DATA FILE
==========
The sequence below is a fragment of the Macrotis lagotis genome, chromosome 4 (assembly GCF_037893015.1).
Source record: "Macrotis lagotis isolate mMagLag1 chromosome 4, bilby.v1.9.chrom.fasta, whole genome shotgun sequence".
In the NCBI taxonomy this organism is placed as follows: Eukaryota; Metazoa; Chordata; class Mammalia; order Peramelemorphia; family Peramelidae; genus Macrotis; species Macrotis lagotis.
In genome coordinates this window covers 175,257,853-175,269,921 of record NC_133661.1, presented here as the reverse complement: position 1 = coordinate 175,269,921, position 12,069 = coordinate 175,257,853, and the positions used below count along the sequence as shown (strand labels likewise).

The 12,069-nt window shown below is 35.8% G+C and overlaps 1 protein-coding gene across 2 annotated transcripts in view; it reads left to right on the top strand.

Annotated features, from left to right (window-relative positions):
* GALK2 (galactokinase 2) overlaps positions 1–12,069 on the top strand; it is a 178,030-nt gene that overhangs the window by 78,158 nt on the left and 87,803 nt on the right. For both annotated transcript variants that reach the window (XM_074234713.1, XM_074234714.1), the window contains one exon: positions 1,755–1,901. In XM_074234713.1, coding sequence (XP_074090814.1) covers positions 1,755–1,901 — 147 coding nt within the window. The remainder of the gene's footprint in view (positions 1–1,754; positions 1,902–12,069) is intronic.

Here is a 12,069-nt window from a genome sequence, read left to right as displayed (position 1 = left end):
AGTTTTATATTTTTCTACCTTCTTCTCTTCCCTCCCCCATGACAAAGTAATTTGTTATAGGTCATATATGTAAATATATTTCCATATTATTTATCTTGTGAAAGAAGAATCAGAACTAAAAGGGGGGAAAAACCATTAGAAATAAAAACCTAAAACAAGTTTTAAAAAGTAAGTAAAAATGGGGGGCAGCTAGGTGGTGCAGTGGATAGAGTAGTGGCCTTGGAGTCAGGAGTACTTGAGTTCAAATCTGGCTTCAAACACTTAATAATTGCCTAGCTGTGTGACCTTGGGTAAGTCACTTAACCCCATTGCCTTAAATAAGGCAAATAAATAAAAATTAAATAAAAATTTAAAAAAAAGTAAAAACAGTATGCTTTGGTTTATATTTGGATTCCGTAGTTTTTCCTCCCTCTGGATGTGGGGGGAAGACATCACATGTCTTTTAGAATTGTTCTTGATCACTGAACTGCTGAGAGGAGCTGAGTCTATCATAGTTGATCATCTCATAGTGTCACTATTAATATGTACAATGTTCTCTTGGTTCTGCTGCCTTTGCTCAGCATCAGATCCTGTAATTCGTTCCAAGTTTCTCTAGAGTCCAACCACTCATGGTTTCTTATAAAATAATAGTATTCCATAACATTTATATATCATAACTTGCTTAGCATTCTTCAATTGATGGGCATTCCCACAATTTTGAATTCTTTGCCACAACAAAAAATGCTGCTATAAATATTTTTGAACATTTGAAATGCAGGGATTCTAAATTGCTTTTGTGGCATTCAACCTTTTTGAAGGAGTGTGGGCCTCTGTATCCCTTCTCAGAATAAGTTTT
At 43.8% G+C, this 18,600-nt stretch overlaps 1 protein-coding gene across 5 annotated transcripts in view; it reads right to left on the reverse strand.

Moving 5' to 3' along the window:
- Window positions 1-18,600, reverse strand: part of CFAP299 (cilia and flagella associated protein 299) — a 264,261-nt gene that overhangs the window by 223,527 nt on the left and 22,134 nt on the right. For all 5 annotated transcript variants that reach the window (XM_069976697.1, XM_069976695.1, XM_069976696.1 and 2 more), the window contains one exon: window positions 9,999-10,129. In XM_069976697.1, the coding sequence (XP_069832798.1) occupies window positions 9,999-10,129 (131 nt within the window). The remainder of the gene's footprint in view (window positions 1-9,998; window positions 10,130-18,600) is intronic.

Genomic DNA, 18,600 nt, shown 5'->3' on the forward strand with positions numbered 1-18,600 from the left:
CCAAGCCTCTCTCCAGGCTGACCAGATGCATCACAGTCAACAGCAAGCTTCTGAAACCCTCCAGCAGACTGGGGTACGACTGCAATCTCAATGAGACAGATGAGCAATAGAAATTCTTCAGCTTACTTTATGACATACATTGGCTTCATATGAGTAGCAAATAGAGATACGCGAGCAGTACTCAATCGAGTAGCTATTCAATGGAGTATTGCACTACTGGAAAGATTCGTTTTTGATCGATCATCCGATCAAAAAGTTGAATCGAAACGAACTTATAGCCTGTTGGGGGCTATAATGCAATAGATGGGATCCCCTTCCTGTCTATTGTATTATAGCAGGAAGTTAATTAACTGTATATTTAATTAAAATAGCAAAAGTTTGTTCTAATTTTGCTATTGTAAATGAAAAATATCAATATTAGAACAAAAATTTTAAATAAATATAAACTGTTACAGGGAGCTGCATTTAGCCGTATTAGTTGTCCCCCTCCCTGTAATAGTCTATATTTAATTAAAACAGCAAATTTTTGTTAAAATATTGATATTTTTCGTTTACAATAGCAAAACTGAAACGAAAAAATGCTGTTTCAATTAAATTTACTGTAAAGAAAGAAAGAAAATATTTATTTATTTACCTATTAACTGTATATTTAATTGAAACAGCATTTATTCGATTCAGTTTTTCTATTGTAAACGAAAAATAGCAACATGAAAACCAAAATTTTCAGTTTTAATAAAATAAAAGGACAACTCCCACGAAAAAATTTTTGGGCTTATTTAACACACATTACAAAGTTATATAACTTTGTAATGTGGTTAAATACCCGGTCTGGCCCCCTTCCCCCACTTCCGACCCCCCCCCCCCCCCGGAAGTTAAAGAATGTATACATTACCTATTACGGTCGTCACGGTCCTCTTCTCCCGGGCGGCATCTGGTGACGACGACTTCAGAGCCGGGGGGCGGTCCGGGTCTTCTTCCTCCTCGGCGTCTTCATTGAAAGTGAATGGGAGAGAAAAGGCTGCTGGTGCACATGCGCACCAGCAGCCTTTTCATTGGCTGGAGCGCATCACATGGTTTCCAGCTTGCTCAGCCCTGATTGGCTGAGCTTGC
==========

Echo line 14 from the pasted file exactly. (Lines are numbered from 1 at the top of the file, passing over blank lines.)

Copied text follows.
CCAAGCCTCTCTCCAGGCTGACCAGATGCATCACAGTCAACAGCAAGCTTCTGAAACCCTCCAGCAGACTGGGGTACGACTGCAATCTCAATGAGACAGATGAGCAATAGAAATTCTTCAGCTTACTTTATGACATACATTGGCTTCATATGAGTAGCAAATAGAGATACGCGAGCAGTACTCAATCGAGTAGCTATTCAATGGAGTATTGCACTACTGGAAAGATTCGTTTTTGATCGATCATCCGATCAAAAAGTTGAATCGAAACGAACTTATAGCCTGTTGGGGGCTATAATGCAATAGATGGGATCCCCTTCCTGTCTATTGTATTATAGCAGGAAGTTAATTAACTGTATATTTAATTAAAATAGCAAAAGTTTGTTCTAATTTTGCTATTGTAAATGAAAAATATCAATATTAGAACAAAAATTTTAAATAAATATAAACTGTTACAGGGAGCTGCATTTAGCCGTATTAGTTGTCCCCCTCCCTGTAATAGTCTATATTTAATTAAAACAGCAAATTTTTGTTAAAATATTGATATTTTTCGTTTACAATAGCAAAACTGAAACGAAAAAATGCTGTTTCAATTAAATTTACTGTAAAGAAAGAAAGAAAATATTTATTTATTTACCTATTAACTGTATATTTAATTGAAACAGCATTTATTCGATTCAGTTTTTCTATTGTAAACGAAAAATAGCAACATGAAAACCAAAATTTTCAGTTTTAATAAAATAAAAGGACAACTCCCACGAAAAAATTTTTGGGCTTATTTAACACACATTACAAAGTTATATAACTTTGTAATGTGGTTAAATACCCGGTCTGGCCCCCTTCCCCCACTTCCGACCCCCCCCCCCCCCCGGAAGTTAAAGAATGTATACATTACCTATTACGGTCGTCACGGTCCTCTTCTCCCGGGCGGCATCTGGTGACGACGACTTCAGAGCCGGGGGGCGGTCCGGGTCTTCTTCCTCCTCGGCGTCTTCATTGAAAGTGAATGGGAGAGAAAAGGCTGCTGGTGCACATGCGCACCAGCAGCCTTTTCATTGGCTGGAGCGCATCACATGGTTTCCAGCTTGCTCAGCCCTGATTGGCTGAGCTTGC